COVID19: Booster for J&J recipients as more vaccinated in hospital

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Health Minister Michalis Hadjipantelas said Wednesday that Johnson&Johnson COVID-19 jab recipients would be included in the booster rollout amid an increase in vaccinated patients hospitalised.

The cabinet also decided the current epidemiological picture warranted an extension of the existing measures against the spread of coronavirus until November 9.

The Health Minister said people vaccinated with the one-dose Janssen jab would be eligible for a booster shot provided they are over the age of 60, belong to a vulnerable group, are health workers or resident at a nursing home.

After being presented with Ministry of Health data, it was approved by the cabinet, showing that for July-October, 8.6% of cases reported and 4.2% of hospitalised patients had received the Janssen vaccine.

People opting for a booster shot can choose to take a second J&J jab or go for a booster shot with an mRNA vaccine.

Earlier in the week, Dr Christos Petrou, advisor on the vaccination rollout, told Phileleftheros daily that “People who have taken the Johnson vaccine should not be feeling safe”.

He urged authorities to call all people vaccinated with a J&J jab to get a booster shot.

Scientists advised authorities to push forward with the country’s COVID-19 sluggish booster shot rollout as the number of vaccinated patients needing hospitalisation rises.

According to reports, the percentage of vaccinated people landing in ICUs is steadily increasing, as 40% to 50% of patients are fully vaccinated.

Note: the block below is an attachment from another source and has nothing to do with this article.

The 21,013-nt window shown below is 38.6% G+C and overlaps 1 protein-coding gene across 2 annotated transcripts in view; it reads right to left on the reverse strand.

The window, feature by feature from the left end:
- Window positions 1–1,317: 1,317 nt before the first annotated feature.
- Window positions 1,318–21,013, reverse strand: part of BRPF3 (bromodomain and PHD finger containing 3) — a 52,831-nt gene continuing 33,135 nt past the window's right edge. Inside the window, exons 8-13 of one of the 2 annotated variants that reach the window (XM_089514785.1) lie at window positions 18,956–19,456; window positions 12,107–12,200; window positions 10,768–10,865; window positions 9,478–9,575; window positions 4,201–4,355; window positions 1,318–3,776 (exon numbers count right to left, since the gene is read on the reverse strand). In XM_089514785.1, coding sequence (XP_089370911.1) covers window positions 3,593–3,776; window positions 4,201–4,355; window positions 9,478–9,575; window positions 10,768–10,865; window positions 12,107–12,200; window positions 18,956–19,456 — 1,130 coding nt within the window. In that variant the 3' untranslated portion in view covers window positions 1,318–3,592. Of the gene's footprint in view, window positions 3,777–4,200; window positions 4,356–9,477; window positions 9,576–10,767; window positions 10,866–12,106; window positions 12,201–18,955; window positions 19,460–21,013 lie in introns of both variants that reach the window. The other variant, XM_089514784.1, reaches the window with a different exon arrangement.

At the same time, the average age of ICU patients has increased to 69, an indication that immunity in older people is waning.

The booster shot programme was rolled out in early September, catering to people aged 60 and over.

So far, just 33,000 has a booster jab; 6,000 are either health professionals or belong to a vulnerable group.

Some 185,000 people over the age of 60 have been fully vaccinated.

Scientists advising the government on handling the coronavirus outbreak also want authorities to reconsider how rapid testing schemes are conducted.

In comments to Phileleftheros, Dr Constantinos Tsioutis said: “We should be focusing on administrating booster shots to the people who run a higher risk of developing serious illness while adjusting our testing scheme to today’s epidemiological data”.

“It’s time to rethink the population groups that are being screened because we all now know that the vast majority of the vaccinated population are rarely tested, or never tested, while around 35% -40% of people infected are vaccinated”.

Cyprus has reported 123,708 COVID-19 cases and 570 deaths since March 2020.

Currently, 36.84% of the 57 people in hospitals with COVID-19 are fully vaccinated.